The dinner included some old friends, some new friends, and a newly engaged couple (YAY!). And what could be better than spaghetti, garlic bread, salad, chocolate cake, and bubbly wine? Hmm ... I know: meatballs! They turned out really yummy. I'm including the recipe, but usually when I cook, I add this and that as my mood strikes me, so I'm recreating the following recipe from memory. And you should feel free to add a little more of this or a little less of that while keeping the proportions of ground meats, eggs, and bread crumbs the same. That will yield the correct texture for the meatballs.

Italian Meatballs in Tomato Sauce
Makes about 48 meatballs

1 1/2 pounds ground beef
1 pound ground pork
2 large eggs
1/3 cup finely shredded Parmesan, Romano, or Asiago cheese (or a blend of these)
1 teaspoon ground black pepper
1/4 teaspoon salt (the cheese is salty as is the tomato sauce, so be careful)
1/2 cup fine bread crumbs
1 cup lightly packed finely chopped fresh basil

  1. Thoroughly wash your hands - meatballs should be mixed and formed by hand
  2. In a large bowl, combine the beef and pork until well-blended
  3. In a small bowl, combine the eggs, cheese, pepper, and salt and mix well
  4. Add the egg mixture to the meat mixture and mix well
  5. Add bread crumbs and mix until well-blended
  6. Add the basil and mix lightly until well-blended
  7. Lightly form meatballs, about 1 - 1 1/2 inches in diameter; do not handle too firmly or they'll be dense and chewy
  8. In a frying pan, heat about 2 tablespoons olive oil and then add meatballs, a few at a time, and brown on all sides
  9. Drain browned meatballs on paper towels and then place in a large pan or pot with a little tomato sauce to finish cooking; simmer meatballs for about 30 minutes to complete their cooking and absorb the flavors of the sauce
  10. Serve meatballs and tomato sauce with cooked pasta; pass the cheese!
Tomato Sauce
Makes enough sauce for about 2 pounds dried pasta, cooked - freezes well

2 tablespoons olive oil
1 large onion, diced small
1 head roasted garlic
2 (29 ounce) cans tomato sauce
1 (15 ounce) can diced tomatoes, mostly drained
2 teaspoons sugar
1 teaspoon dried red pepper flakes
2 teaspoons dried oregano *
2 teaspoons dried basil *
* you may substitute several leaves of fresh oregano and/or basil
1/2 cup dry red wine
Optional: for a meat sauce, add browned and drained 1 1/2 pounds ground beef and/or Italian sausage and then serve meatballs on the side

  1. Saute onions in olive oil over low heat until soft and translucent - about 30 minutes 
  2. Add several cloves of roasted garlic that have been smashed and saute 2 minutes more
  3. Add tomato sauce and diced tomatoes; blend well
  4. Add sugar, red pepper, oregano, basil, and wine
  5. If making a meat sauce, add the cooked and drained meats
  6. Simmer for about 1 hour
  7. If using fresh basil or oregano, remove before serving

Sunday, February 2, 2014

Vegetables and Groundhogs

Weather seems to be capturing my attention lately, more so than usual, I think. First, I am truly sympathetic with my sisters, brother, nieces, nephews, cousins, and dear friends who live in Minnesota and have been braving wind-chills of  -54 degrees. They're rejoicing in heat waves when the daytime temperature is about 25. So I really am sympathetic, yet a bit smug. After all, who was the smart one to move to the Pacific Northwest where we rarely get such temperatures.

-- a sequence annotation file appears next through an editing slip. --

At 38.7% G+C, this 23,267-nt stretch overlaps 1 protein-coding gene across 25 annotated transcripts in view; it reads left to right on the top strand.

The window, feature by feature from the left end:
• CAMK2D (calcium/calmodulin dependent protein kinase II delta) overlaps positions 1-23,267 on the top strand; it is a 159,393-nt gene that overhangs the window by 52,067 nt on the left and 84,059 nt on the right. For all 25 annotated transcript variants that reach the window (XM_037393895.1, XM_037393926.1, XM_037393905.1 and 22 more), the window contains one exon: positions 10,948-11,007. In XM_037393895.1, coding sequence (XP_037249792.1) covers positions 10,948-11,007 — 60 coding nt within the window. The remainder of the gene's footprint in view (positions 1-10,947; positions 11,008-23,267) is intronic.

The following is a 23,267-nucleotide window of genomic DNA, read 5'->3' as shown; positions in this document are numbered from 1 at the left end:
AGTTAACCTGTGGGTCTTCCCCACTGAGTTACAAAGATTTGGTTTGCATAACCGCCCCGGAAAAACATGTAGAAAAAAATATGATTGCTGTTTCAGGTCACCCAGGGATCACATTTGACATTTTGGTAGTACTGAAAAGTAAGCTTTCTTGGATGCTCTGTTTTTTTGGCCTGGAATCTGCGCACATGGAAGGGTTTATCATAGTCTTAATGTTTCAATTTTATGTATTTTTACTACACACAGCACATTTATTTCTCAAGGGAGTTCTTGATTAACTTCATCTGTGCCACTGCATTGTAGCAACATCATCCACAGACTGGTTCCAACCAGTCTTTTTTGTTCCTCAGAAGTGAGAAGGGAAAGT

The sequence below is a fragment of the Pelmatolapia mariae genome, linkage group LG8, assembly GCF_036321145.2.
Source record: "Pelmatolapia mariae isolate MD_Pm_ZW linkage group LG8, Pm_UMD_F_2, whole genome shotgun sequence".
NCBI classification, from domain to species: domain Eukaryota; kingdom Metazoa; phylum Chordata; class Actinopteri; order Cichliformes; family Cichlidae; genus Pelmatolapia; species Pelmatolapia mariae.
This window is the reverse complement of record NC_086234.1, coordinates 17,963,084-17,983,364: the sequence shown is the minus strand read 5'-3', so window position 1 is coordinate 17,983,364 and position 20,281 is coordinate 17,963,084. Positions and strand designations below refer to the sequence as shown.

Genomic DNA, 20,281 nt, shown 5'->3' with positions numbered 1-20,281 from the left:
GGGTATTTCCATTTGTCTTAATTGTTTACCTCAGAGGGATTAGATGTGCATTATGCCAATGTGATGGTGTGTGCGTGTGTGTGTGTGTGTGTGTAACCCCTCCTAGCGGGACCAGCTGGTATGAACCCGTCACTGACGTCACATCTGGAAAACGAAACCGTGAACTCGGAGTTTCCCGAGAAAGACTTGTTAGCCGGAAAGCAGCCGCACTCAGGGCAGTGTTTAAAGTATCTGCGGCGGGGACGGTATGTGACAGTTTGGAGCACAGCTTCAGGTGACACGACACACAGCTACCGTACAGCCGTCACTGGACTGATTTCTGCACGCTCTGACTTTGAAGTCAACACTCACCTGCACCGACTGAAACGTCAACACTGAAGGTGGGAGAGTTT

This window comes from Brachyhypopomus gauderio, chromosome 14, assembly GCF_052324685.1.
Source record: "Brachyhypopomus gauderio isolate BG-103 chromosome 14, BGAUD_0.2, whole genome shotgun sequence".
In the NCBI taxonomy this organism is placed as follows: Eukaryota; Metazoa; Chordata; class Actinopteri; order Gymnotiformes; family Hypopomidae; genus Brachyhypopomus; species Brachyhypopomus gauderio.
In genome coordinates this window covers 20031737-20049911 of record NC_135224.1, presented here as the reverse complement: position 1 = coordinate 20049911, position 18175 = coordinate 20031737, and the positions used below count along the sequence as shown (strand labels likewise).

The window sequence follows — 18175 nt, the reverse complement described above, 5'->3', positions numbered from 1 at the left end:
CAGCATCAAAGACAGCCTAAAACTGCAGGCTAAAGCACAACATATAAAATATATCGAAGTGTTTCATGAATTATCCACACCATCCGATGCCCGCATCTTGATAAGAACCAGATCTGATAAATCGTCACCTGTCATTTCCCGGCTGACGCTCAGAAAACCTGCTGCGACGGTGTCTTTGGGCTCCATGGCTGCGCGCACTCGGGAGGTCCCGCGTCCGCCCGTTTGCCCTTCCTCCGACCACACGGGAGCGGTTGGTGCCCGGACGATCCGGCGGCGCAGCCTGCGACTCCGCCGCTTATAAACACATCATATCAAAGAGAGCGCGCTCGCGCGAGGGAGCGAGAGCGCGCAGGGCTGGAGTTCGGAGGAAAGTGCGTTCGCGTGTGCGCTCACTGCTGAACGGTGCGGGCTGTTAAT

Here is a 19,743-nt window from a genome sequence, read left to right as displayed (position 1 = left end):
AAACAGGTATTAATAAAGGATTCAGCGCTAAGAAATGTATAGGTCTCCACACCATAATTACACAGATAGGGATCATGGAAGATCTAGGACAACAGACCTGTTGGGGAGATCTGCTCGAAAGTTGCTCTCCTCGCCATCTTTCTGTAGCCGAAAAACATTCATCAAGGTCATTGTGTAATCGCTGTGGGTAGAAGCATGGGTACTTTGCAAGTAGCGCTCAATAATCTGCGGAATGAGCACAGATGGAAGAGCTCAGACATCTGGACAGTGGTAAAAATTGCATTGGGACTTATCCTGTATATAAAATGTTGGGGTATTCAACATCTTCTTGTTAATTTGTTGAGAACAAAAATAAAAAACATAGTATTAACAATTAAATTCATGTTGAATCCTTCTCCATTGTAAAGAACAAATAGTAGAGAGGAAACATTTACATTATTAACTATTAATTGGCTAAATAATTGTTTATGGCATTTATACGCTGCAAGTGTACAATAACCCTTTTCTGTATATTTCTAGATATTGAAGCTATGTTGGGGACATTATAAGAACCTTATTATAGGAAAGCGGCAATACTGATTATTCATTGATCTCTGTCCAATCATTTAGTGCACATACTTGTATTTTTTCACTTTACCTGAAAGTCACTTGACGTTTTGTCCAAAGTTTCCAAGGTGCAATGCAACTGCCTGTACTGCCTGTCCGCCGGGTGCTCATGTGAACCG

And weather has been part of the build up to the Super Bowl, with frigid temperatures and snow in New Jersey a possibility just a week ago. They escaped the snow and the very coldest temperatures.

In Seattle/Tacoma, we have had a relatively dry January, although it has been foggy and cloudy. We've had to scrape and defrost windshields a couple of times, but temperatures have been fairly normal for us, ranging from the mid-30s to the mid-40s. Typical winter, though a bit dry.

But today the sun came out! And it was glorious. Still chilly at 45 degrees, but with a brilliant blue sky. And so, my mind turned to planting flowers and vegetables this Spring. For flowers, I have a beautiful blue hydrangea and I'm thinking of planting a couple more. I love the flowers and the foliage and they don't require care beyond keeping weeds out and deadheading blooms. I have a large hostos that slugs love to munch on, leaving the large leaves very lacy looking; I think I need to de-slug the plant this year. I want to plant some dahlias, but the tremendous variety leaves me indecisive until it's too late. This year, I'll just make some decisions and go with it. As usual, I look forward to the blooming of daffodils, jonquils, and bluebells. We seem to have an active squirrel population which digs up bulbs and deposits them elsewhere in our yard. I never know where these flowers will bloom. I've dug up the bulbs after they're done and tried to organize them, but the same disarray happens every year.

We have strawberry, blueberry, and raspberry plants and will probably add to that collection. We love berries and it's wonderful to go outside and pick them and have them for breakfast.

As for vegetables, herbs and tomatoes are always at the top of my list. I'm also thinking of green beans, wax beans, carrots, onions, and who knows what else. Maybe Brussels sprouts. Years ago, I planted Brussels sprouts from seeds. I'd never seen them grow before, and thought they might grow in bunches like grapes, but on a single stalk like broccoli. After awhile, these spiky single stems grew to about 3 - 4 feet tall, and then they all fell over. I thought that was the last of those plants. Then I noticed little bumps along the stalks, so propped up the stalks and the bumps turned into Brussels sprouts. I was amazed! They were ready just in time for Thanksgiving and were the best thing ever. Now that I know what to expect, maybe I'll try growing them again.

While I was daydreaming and starting to create lists, I heard that Punxsutawney Phil was ceremoniously dragged out of his burrow and saw his shadow. Six more weeks of winter.

Can I wait that long to dig in the dirt and plant stuff or will I move on to other projects? Maybe this is the year that I buy all my produce from farmers' markets and farm stands, supporting the local agricultural community. What a good idea!